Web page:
Basement flooding is common in areas with poor drainage, or where water tables are high. Water can also enter your basement from cracks in your foundation, improperly installed downspouts, improper grading, window leaks and a long list of other things.
The important thing to understand is that a wet basement is a serious and multi-faceted problem. Repeated flooding will cause the basement sub floor to deteriorate and also damage the foundation.
In finished basements with leaking problems drywall can be damaged, insulation contaminated with mold, and structural problems that can result in very expensive repairs.
A prolonged exposure to water in your basement also increases the chances of termites, carpenter ants and other insects taking up residence, and entering the living area.
But possibly the most serious issue with a wet basement is that it allows toxic mold and mildew to grow. Once this occurs all occupants of the house including pets are at risk of a long list of health issues, because the mold will not just stay in the basement, but quickly enter other areas of the home through the normal movement of air currents, heating or air conditioning systems, etc.
What are the stains on my basement wall?
Most stains are caused by moisture. The white chalky stains are efflorescence, which is a deterioration of the cement as the water passes throughout the block. The brown stains could be mold or they could be acid stains from water passing thru a highly acid soil. The black stains could be mold and mildew. Mold will grow on painted surfaces more so than it will on a bare block because most paints have organic properties which gives the mold something to feed on. Any of the stains indicate the presents of water.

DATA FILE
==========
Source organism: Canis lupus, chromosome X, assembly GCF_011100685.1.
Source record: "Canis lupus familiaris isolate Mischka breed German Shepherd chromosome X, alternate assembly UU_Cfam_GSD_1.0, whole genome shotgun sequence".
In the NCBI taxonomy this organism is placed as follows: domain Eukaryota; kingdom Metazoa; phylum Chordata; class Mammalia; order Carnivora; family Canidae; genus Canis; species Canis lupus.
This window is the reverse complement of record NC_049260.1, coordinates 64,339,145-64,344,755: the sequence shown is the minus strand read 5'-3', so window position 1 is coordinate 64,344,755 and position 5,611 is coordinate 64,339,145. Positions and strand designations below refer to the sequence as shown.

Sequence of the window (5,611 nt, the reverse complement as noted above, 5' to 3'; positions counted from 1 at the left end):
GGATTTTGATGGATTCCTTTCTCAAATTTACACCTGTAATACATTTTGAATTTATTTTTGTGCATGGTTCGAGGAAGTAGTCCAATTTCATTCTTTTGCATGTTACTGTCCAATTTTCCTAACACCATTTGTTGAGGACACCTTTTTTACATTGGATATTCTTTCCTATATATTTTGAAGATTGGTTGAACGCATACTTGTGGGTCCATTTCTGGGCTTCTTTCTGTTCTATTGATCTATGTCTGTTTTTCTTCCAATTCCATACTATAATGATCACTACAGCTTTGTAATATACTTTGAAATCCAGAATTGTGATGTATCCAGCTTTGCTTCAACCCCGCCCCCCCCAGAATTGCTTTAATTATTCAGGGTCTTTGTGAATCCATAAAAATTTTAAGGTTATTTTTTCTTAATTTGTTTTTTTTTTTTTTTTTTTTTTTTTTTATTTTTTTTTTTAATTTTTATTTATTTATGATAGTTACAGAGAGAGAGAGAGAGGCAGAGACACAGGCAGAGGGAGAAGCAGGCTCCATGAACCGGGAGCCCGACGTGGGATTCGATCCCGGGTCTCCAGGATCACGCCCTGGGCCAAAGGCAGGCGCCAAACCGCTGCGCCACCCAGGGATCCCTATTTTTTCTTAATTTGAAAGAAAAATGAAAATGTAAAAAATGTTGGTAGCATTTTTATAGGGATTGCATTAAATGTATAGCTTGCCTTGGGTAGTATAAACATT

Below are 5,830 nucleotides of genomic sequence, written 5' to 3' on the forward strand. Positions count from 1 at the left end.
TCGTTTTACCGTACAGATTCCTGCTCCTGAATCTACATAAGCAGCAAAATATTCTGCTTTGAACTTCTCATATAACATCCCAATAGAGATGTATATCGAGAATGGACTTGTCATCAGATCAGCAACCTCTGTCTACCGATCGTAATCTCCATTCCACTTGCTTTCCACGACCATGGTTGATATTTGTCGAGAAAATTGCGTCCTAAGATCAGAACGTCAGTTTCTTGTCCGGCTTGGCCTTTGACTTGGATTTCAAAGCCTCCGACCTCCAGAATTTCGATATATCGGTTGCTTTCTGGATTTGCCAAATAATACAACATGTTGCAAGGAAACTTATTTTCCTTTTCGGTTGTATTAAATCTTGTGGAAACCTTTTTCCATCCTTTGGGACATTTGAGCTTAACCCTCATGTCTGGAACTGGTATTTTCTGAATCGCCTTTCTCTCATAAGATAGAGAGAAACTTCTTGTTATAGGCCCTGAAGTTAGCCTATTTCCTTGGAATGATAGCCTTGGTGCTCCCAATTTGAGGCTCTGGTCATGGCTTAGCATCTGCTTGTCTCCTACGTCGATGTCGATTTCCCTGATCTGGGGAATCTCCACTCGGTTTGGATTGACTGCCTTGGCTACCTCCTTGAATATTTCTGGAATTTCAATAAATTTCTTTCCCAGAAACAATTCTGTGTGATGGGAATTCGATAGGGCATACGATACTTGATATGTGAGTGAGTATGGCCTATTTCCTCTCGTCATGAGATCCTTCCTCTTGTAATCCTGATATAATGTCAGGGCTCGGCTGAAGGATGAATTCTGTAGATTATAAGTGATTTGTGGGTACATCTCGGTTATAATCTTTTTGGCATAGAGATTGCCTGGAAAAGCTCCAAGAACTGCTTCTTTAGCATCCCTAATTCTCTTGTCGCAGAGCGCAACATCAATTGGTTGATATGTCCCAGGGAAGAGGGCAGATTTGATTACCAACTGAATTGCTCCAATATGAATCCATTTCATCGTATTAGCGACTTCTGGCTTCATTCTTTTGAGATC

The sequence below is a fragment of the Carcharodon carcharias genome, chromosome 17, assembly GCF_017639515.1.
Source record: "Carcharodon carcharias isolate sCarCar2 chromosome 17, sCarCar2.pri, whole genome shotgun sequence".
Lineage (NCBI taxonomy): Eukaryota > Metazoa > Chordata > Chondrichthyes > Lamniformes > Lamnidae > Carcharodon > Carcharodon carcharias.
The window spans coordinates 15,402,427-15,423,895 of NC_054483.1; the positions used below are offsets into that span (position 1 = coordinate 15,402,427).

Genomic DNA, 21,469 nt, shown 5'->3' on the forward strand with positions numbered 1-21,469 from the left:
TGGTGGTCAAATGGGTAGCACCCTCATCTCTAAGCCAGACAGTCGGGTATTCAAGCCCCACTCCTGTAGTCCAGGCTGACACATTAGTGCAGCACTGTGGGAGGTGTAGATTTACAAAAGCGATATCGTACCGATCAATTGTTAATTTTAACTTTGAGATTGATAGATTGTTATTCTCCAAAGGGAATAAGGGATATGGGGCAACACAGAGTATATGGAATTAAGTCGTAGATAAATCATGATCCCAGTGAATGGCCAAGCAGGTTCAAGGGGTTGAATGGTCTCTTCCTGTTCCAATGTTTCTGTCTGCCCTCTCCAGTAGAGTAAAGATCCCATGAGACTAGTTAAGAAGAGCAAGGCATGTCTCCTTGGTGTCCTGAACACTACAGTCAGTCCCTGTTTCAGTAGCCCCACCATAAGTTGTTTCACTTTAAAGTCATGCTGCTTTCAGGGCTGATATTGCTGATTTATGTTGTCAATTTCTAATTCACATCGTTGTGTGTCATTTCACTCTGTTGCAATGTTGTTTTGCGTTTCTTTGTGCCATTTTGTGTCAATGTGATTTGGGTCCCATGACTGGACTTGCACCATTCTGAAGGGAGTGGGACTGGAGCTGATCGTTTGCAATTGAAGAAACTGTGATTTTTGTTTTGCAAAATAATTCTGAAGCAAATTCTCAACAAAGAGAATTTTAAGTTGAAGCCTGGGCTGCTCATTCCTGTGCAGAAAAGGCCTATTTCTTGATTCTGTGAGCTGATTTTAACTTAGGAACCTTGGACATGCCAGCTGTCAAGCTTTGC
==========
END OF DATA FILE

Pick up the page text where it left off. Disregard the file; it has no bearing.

What is the white chalky substance on my walls?
Efflorescence. Efflorescence is a sign that water or moisture was absorbed into the masonry, cement or concrete at one time. Concrete is made of three materials: stone, lime cement, and sand. Efflorescence is the chemical breakdown of the lime cement, the bonding agent that holds your walls together. The water inside of your foundation walls is slowly bleeding the lime cement out of the wall, leaving the white, chalky substance. Over time, there will be nothing to hold the wall together, resulting in cracks and foundation deterioration.
What are the rust colored stains on my wall?
Rust colored stains, especially on block or poured concrete walls, are a sign of acid damage. The soil outside your home is very acidic, and when the water leaks into your basement, it draws that acidity with it. Your wall acts as a filter, holding this acid back and allowing the filtered water into your basement. Acid damage can lead to lower wall deterioration. With an average of 50 tons resting on your foundation walls, the integrity of your walls must be maintained.
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